Writing for Bliss and Healing

Posted on January 15, 2018
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Have you ever toyed with the idea of writing your life’s story? A couple of years back, Nancy, my mother-in-law, started writing about the different chapters in her life. During Christmas, she gave each of her three children the chapter that was dedicated to them. You can imagine that their mother’s biography was one of the most touching and meaningful gifts they had ever received.

I wish I would have encouraged my parents to record their incredible histories, which included surviving World War II as teenagers, my mom having to choose from one day to the next between freedom and her parents, who lived in Eastern Germany, all the way to rebuilding a new life as country-side doctors in a remote town in the Black Forest.

I remember some of their incredible stories, such as when they rescued a monkey, who was the star in a small traveling circus, or when my father helped a distraught farmer, by surgically setting up right the comb of a prize-winning cock. But I fear one day, most of the events of their extraordinary lives will be forgotten.

In a society that communicates largely with text messages, emojis, and 140 character statements, taking the time to reflect, contemplate and write becomes more and more a lost art. Anais Nin, the famous French writer said: “We write to taste life twice, in the moment and in retrospect.” But writing isn’t just an enjoyable stroll on memory lane. For many of my clients, journaling about their thoughts, dreams and daily appreciations has become an invaluable healing tool on their journey.

But you may tell yourself that you don’t have the time or talent to sit down and write. Or you judge your internal and external world as too mundane to scribble about. Or maybe you always wanted to journal, but just don’t know how to get started.  To address all of these issues and more, I have invited my special guest Diana Raab, author of Writing for Bliss: A Seven-Step Plan for Telling Your Story and Transforming Your Life, to Empowerment Radio, this Wednesday, January 17 at 11:00 AM PST.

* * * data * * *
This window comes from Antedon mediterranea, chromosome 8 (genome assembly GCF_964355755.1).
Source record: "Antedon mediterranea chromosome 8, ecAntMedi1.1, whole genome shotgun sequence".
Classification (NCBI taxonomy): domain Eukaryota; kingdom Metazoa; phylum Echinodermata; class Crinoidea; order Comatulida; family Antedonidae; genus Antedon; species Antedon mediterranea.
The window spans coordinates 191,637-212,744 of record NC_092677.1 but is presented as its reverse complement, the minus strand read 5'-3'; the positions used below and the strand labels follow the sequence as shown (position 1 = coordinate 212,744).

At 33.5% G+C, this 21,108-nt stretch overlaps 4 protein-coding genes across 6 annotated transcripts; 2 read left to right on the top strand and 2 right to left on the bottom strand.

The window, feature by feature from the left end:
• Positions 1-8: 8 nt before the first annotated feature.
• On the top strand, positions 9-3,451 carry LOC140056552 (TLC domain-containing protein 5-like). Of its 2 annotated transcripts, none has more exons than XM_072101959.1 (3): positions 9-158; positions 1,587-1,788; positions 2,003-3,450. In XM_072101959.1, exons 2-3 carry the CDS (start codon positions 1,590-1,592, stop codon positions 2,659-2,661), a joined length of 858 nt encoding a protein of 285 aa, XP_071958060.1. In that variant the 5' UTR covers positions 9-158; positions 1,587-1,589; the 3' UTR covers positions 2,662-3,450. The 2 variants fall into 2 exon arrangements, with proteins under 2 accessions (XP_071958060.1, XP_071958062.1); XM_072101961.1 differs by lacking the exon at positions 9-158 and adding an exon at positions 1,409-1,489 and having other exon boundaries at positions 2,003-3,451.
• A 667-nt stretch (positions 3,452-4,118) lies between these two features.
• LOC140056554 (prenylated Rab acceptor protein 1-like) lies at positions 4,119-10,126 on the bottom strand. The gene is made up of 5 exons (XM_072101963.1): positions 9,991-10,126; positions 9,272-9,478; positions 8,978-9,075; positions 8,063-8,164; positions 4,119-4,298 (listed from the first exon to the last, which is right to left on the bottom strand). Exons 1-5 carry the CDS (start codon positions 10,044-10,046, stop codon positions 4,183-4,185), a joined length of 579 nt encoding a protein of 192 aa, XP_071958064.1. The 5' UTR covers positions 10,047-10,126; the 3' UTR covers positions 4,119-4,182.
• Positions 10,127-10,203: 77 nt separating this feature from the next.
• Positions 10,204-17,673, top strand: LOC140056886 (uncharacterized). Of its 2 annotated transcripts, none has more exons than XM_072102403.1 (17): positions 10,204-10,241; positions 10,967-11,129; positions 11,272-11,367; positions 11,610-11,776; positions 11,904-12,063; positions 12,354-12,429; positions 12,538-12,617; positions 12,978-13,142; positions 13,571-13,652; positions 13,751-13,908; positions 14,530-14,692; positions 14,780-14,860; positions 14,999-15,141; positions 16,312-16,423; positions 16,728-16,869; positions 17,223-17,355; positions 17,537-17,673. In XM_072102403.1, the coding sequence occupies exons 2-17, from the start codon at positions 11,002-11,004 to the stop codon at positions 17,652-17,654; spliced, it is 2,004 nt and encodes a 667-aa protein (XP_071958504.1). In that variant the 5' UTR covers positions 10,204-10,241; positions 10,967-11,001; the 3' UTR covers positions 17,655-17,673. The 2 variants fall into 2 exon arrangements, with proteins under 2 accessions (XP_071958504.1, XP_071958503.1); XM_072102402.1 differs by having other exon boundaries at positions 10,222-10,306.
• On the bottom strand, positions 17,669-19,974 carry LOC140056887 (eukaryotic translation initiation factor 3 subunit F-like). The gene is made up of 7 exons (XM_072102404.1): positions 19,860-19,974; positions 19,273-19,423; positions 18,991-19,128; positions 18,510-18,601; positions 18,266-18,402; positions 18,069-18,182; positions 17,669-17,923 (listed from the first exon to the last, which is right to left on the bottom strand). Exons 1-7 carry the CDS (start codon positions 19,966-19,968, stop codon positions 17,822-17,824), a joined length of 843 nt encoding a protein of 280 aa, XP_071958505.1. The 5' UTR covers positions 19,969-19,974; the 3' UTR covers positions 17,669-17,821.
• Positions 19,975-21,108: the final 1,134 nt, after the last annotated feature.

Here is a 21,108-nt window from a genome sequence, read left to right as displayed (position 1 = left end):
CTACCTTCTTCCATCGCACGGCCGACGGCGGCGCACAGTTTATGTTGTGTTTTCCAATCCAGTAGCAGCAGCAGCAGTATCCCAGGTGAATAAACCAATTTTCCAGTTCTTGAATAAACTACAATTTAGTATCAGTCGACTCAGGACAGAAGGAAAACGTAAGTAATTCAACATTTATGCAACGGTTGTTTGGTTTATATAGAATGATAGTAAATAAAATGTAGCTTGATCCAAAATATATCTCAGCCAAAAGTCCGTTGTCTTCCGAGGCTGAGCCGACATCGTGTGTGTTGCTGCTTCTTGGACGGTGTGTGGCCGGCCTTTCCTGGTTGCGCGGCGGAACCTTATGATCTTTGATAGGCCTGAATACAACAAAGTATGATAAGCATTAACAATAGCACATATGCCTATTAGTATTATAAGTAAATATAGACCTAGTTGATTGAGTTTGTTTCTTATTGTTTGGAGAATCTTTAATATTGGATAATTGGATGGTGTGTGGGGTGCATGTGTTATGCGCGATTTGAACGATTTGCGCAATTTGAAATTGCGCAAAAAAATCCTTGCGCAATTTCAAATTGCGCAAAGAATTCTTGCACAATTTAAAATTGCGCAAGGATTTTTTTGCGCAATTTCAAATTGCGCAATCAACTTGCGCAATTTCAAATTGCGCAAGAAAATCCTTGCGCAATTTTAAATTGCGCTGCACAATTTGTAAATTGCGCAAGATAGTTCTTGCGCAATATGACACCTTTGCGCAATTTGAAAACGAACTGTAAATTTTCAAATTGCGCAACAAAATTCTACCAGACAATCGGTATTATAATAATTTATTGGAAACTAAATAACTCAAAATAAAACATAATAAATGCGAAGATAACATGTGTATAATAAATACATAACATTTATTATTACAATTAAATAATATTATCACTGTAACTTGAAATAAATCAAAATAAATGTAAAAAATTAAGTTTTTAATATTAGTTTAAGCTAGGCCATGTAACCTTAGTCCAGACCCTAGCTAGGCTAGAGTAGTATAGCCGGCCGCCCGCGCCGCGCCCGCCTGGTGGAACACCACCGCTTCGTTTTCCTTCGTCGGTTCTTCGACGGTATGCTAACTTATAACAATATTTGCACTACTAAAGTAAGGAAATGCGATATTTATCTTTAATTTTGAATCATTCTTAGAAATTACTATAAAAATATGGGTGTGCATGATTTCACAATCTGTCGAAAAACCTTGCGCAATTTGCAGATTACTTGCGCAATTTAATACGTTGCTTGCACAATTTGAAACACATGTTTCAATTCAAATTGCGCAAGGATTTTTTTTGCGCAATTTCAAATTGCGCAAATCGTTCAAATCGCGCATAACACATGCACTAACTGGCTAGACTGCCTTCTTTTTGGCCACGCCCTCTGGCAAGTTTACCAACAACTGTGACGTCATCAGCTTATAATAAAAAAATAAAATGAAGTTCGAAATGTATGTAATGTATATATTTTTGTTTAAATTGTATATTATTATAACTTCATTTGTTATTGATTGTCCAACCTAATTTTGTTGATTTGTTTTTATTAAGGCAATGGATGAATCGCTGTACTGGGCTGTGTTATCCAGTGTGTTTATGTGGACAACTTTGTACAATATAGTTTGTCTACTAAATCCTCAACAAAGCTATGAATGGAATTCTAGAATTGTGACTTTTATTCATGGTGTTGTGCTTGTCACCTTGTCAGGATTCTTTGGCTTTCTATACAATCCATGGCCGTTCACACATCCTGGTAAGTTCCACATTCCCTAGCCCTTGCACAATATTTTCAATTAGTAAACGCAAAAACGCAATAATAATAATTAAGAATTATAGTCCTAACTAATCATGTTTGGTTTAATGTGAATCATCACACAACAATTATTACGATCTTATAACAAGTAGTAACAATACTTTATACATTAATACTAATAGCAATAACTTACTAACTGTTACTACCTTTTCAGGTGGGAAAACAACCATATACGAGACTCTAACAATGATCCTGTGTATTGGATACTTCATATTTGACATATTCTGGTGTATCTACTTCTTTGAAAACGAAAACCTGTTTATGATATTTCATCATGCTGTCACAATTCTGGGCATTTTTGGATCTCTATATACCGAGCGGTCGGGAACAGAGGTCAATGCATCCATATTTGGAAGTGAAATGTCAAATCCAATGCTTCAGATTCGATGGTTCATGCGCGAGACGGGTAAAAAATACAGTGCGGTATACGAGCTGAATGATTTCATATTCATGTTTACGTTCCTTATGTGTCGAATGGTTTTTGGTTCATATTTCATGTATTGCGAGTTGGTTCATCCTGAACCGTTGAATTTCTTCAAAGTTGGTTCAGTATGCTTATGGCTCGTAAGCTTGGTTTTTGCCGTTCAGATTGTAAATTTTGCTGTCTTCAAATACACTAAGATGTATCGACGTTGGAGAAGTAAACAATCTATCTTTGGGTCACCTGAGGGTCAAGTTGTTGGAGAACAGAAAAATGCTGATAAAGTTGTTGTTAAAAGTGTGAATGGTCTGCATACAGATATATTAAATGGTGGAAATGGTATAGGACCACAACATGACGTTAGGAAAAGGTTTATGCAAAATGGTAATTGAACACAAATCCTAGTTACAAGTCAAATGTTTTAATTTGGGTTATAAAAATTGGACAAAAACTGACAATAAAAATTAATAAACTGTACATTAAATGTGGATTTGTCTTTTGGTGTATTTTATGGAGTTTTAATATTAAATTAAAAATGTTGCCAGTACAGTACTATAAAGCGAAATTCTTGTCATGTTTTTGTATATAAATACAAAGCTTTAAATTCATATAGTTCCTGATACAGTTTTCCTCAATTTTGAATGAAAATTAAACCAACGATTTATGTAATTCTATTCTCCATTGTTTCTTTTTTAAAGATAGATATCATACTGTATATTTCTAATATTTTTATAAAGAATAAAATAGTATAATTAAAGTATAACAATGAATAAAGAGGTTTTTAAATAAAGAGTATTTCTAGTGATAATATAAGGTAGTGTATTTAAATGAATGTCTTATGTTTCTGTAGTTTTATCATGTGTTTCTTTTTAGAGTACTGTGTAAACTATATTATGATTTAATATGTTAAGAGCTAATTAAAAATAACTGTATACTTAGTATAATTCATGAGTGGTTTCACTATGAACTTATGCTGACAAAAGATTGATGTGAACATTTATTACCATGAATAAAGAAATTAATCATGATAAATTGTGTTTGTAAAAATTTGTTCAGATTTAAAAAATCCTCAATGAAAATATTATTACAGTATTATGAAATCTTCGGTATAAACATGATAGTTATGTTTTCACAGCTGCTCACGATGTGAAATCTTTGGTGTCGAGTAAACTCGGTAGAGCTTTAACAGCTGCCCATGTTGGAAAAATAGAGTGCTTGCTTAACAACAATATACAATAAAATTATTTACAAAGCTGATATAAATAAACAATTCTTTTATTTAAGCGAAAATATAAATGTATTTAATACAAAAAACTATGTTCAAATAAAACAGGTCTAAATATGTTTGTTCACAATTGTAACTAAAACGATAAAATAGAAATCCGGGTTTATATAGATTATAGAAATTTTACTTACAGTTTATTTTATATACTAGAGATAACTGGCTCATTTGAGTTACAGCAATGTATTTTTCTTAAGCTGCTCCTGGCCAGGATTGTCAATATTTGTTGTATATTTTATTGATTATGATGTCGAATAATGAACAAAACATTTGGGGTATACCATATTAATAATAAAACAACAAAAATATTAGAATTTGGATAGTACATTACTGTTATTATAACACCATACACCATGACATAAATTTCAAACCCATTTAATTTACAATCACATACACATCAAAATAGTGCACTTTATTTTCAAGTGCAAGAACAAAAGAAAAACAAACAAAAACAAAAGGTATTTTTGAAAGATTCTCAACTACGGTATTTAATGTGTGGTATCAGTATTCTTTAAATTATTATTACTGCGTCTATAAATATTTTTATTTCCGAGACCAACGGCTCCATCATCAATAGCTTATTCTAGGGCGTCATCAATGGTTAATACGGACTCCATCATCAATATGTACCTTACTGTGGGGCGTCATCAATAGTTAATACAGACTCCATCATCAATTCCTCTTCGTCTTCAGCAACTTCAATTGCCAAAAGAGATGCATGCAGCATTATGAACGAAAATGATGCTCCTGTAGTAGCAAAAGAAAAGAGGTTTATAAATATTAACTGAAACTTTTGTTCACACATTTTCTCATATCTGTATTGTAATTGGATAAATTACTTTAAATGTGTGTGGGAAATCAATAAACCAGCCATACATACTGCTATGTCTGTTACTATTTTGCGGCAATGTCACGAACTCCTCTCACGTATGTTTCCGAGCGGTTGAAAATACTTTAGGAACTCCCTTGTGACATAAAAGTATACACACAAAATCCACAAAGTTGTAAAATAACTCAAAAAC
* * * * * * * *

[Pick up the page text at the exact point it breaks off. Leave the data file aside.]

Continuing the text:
Here are some of Diana’s personal experiences with writing:

Writing your story is a way to reclaim your voice, reveal a family secret, or simply share your story with others. Journaling is a cathartic and safe way to work through your feelings and direct your rage to the page. With the help of this indispensable guide to therapeutic writing, you’ll understand yourself better, learn to honor the good times, be able to deal with various challenges in your life, such as depression, anxiety, illness, loss of a loved one, job loss, early life trauma, addiction, and life transitions.

I have encountered many losses in my life, and since it has been said that survivors are very often seekers, my experiences compelled me to record my feelings and impressions. For me, writing is my spiritual practice. My “go to” place during both good and bad times. My journal is my friend and confidant, helping me release whatever is bottled up inside of me. It is liberating for me because by releasing my secrets and sentiments, I become free and have more control over my life.

Writing is healing and transformative because it’s a way to nurture yourself. Free-writing, in particular, which is writing without lifting your pen off the page, can be liberating and healing because you go wherever your mind takes you. If you share your writing, others can be transformed by your words, especially if your story resonates with them or they have navigated similar journeys. Ultimately, healing, transformation, and empowerment are all parts of the same path—leading to self-awareness, self-discovery, growth and, eventually, bliss.”

Tune into Empowerment Radio and learn step-by-step hands-on exercises for journaling your thoughts, emotions, and memories.